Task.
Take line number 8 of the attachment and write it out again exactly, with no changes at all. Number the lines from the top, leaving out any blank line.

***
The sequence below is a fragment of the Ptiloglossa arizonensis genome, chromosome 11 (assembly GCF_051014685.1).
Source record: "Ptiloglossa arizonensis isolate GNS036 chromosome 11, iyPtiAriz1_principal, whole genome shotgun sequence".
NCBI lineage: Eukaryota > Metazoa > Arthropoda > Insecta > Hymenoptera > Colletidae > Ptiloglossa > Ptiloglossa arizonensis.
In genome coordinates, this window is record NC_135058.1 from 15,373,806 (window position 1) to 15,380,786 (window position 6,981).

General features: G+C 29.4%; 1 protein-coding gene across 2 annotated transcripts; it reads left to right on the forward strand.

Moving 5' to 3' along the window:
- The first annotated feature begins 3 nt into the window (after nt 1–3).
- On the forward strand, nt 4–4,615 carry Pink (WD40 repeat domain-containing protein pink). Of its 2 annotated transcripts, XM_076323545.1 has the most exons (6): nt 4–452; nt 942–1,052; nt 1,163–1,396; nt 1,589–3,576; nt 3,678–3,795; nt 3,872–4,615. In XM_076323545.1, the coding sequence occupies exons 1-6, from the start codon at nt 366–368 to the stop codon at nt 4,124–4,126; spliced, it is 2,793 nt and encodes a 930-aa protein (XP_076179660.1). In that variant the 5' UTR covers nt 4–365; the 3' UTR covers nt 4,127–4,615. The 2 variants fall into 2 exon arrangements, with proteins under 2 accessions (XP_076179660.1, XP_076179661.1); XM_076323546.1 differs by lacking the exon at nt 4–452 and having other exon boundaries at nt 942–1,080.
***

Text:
- On the forward strand, nt 4–4,615 carry Pink (WD40 repeat domain-containing protein pink). Of its 2 annotated transcripts, XM_076323545.1 has the most exons (6): nt 4–452; nt 942–1,052; nt 1,163–1,396; nt 1,589–3,576; nt 3,678–3,795; nt 3,872–4,615. In XM_076323545.1, the coding sequence occupies exons 1-6, from the start codon at nt 366–368 to the stop codon at nt 4,124–4,126; spliced, it is 2,793 nt and encodes a 930-aa protein (XP_076179660.1). In that variant the 5' UTR covers nt 4–365; the 3' UTR covers nt 4,127–4,615. The 2 variants fall into 2 exon arrangements, with proteins under 2 accessions (XP_076179660.1, XP_076179661.1); XM_076323546.1 differs by lacking the exon at nt 4–452 and having other exon boundaries at nt 942–1,080.